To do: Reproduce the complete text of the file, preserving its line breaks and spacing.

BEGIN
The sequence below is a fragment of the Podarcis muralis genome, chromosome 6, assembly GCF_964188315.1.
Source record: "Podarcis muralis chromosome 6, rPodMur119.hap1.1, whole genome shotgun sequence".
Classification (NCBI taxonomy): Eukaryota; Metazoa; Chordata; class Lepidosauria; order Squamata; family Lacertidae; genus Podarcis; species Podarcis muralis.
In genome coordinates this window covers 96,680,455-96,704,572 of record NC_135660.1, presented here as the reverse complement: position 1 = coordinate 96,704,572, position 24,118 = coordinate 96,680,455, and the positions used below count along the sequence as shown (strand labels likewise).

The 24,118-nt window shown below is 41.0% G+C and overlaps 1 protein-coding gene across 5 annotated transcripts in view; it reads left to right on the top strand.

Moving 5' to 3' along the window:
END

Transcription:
The sequence below is a fragment of the Podarcis muralis genome, chromosome 6, assembly GCF_964188315.1.
Source record: "Podarcis muralis chromosome 6, rPodMur119.hap1.1, whole genome shotgun sequence".
Classification (NCBI taxonomy): Eukaryota; Metazoa; Chordata; class Lepidosauria; order Squamata; family Lacertidae; genus Podarcis; species Podarcis muralis.
In genome coordinates this window covers 96,680,455-96,704,572 of record NC_135660.1, presented here as the reverse complement: position 1 = coordinate 96,704,572, position 24,118 = coordinate 96,680,455, and the positions used below count along the sequence as shown (strand labels likewise).

The 24,118-nt window shown below is 41.0% G+C and overlaps 1 protein-coding gene across 5 annotated transcripts in view; it reads left to right on the top strand.

Moving 5' to 3' along the window: